CVs – not worth the paper they’re written on

According to a number of surveys between 63% and 70% of CVs contain lies. In 2016 HR Magazine concluded 26% lie about their academic background and exam results whereas 35% lied about employment history. 12% of people inflated their job title to help climb the career ladder. Taken as a whole it soon becomes an impossible task to determine what is fact and what is fiction and, of the fiction what really matters and what is an attempt at some ‘window dressing’.

One may be forgiven for thinking this applies in the main to those early on in their career and just trying to get off the lower rungs of the ladder. In fact surveys also reveal the checks on Executives are often less than those for graduate recruits. Accepted that does not mean they have a great propensity to lie but it does make it easier to get away with.

There is a fine line between earnest endeavours to promote oneself in the best possible light and distorting the truth for a better outcome. Some distortions are not just about what has been changed but what has been omitted. By tweaking a few dates here and there gaps in a career or roles can soon disappear.

Interviewing a prospective candidate may challenge some of the written statements in the CV but how much time and money is wasted for all only to find out not everything lines up as it should? The challenges set to a company’s hiring managers today means there is a greater challenge to see more people, make decisions quicker and get the right result sooner. With the contingent workforce growing significantly year on year the challenges on the hiring manager is only ever going to increase. To make matters worse prior to coming up with a shortlist the time spent to read a CV; by a hiring manager is typically less than one minute.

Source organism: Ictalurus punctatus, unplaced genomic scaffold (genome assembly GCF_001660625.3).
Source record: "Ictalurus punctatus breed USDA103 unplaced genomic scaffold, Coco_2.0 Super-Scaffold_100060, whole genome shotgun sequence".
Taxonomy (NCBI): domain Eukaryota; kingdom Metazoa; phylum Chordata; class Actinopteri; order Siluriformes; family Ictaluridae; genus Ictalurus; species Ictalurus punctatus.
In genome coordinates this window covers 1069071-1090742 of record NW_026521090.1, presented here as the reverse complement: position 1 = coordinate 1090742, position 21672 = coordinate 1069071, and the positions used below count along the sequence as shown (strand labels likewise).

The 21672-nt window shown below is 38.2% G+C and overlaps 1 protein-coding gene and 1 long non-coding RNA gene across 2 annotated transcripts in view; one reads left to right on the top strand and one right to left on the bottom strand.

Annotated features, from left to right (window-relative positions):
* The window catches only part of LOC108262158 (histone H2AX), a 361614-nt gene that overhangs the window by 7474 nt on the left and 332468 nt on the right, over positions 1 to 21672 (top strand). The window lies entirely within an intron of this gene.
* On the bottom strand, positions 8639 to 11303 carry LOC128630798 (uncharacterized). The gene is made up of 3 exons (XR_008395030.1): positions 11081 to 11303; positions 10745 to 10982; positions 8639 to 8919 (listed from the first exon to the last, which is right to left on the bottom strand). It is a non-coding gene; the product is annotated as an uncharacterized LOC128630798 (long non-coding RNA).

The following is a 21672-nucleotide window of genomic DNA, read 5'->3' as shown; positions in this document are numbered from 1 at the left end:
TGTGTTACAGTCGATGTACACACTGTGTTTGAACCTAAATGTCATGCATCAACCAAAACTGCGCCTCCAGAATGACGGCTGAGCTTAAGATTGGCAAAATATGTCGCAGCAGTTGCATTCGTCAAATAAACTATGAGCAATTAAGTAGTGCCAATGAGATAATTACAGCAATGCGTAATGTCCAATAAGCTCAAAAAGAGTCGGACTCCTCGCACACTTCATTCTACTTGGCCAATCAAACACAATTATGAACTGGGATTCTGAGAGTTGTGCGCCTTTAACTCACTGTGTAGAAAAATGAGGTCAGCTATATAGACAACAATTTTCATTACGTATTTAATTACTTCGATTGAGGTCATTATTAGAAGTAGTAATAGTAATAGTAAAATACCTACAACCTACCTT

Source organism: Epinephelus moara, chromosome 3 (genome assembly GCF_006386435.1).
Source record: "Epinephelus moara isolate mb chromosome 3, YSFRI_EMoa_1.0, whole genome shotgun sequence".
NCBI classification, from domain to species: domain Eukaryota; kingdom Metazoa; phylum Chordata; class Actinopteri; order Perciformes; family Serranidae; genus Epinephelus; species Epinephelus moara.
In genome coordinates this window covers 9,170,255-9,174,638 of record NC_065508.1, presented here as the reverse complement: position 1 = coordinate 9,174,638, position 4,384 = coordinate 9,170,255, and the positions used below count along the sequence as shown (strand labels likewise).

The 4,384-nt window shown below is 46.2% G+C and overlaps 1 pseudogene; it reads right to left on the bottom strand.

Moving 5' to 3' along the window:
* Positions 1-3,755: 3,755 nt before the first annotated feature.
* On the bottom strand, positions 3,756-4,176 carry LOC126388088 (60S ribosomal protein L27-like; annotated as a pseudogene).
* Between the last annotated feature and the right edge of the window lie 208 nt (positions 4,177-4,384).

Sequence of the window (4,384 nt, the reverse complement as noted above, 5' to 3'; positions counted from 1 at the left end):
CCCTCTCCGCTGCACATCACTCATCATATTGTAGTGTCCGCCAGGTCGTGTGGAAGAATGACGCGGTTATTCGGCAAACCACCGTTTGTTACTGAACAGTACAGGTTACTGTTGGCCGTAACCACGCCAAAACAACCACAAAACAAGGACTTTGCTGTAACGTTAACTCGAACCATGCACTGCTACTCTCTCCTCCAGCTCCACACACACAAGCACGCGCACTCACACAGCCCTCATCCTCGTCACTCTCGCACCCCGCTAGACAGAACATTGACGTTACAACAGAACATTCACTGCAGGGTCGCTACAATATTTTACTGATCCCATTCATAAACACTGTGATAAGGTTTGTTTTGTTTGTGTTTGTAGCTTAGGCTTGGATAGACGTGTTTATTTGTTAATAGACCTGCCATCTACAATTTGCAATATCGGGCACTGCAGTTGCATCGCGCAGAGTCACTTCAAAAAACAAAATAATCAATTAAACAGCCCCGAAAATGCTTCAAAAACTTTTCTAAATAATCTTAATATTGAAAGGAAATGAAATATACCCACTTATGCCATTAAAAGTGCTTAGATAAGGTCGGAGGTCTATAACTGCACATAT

Further scrutiny cost money and time, and often does not happen as a result. Thus the argument is very much weighed in favour of the applicant. Attempts to redraw the CV have not caught on, though I really like attempts that people like Marissa Mayer (ex-CEO Yahoo) are trying to bring to the document:

So what’s the answer?

In fact the CV should be long consigned to the bin, regardless of whether it is correct or not. Yes we want to understand past employment history but not in the way it’s presented today.

Employing people based on a menu of self-proclaimed accomplishments does not give you the skills you need to solve the problem you have and to propel the employee, you their manager and the company itself to the next level. Attracting skills and talents rather than meeting good script writers is what is changing companies today.

Outsourcing the complex process of finding the right talent is the way forward. A focus on talents, attributes and cultural fit, not reading from a menu of past glories. Companies that do this not only reduce the workload for the hiring manager, they also get access to a wider pool of talent and have a much greater focus on the skills and future skills they need.

I really believe the CV is past its best and only through outsourcing the process will we find a solution.

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